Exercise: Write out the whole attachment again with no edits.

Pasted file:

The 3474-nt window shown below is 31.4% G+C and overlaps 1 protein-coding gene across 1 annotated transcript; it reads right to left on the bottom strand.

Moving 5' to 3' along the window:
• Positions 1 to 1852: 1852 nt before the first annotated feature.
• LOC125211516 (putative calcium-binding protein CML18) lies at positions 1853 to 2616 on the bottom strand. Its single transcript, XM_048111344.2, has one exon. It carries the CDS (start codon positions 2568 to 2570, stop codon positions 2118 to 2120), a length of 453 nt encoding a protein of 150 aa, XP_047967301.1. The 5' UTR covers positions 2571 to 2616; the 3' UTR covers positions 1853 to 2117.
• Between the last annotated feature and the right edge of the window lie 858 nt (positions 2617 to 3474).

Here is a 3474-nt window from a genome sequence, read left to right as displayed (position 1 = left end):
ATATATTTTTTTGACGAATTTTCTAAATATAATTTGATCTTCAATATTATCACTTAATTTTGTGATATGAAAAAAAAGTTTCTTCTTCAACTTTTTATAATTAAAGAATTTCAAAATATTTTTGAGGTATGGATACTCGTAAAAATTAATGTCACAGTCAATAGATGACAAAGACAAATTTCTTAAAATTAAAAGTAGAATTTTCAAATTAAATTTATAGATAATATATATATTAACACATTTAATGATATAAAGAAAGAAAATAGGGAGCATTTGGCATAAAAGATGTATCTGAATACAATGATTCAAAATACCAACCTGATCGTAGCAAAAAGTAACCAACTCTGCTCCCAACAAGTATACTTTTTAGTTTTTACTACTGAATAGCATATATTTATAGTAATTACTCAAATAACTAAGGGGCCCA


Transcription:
The 3474-nt window shown below is 31.4% G+C and overlaps 1 protein-coding gene across 1 annotated transcript; it reads right to left on the bottom strand.

Moving 5' to 3' along the window:
• Positions 1 to 1852: 1852 nt before the first annotated feature.
• LOC125211516 (putative calcium-binding protein CML18) lies at positions 1853 to 2616 on the bottom strand. Its single transcript, XM_048111344.2, has one exon. It carries the CDS (start codon positions 2568 to 2570, stop codon positions 2118 to 2120), a length of 453 nt encoding a protein of 150 aa, XP_047967301.1. The 5' UTR covers positions 2571 to 2616; the 3' UTR covers positions 1853 to 2117.
• Between the last annotated feature and the right edge of the window lie 858 nt (positions 2617 to 3474).

Here is a 3474-nt window from a genome sequence, read left to right as displayed (position 1 = left end):
ATATATTTTTTTGACGAATTTTCTAAATATAATTTGATCTTCAATATTATCACTTAATTTTGTGATATGAAAAAAAAGTTTCTTCTTCAACTTTTTATAATTAAAGAATTTCAAAATATTTTTGAGGTATGGATACTCGTAAAAATTAATGTCACAGTCAATAGATGACAAAGACAAATTTCTTAAAATTAAAAGTAGAATTTTCAAATTAAATTTATAGATAATATATATATTAACACATTTAATGATATAAAGAAAGAAAATAGGGAGCATTTGGCATAAAAGATGTATCTGAATACAATGATTCAAAATACCAACCTGATCGTAGCAAAAAGTAACCAACTCTGCTCCCAACAAGTATACTTTTTAGTTTTTACTACTGAATAGCATATATTTATAGTAATTACTCAAATAACTAAGGGGCCCA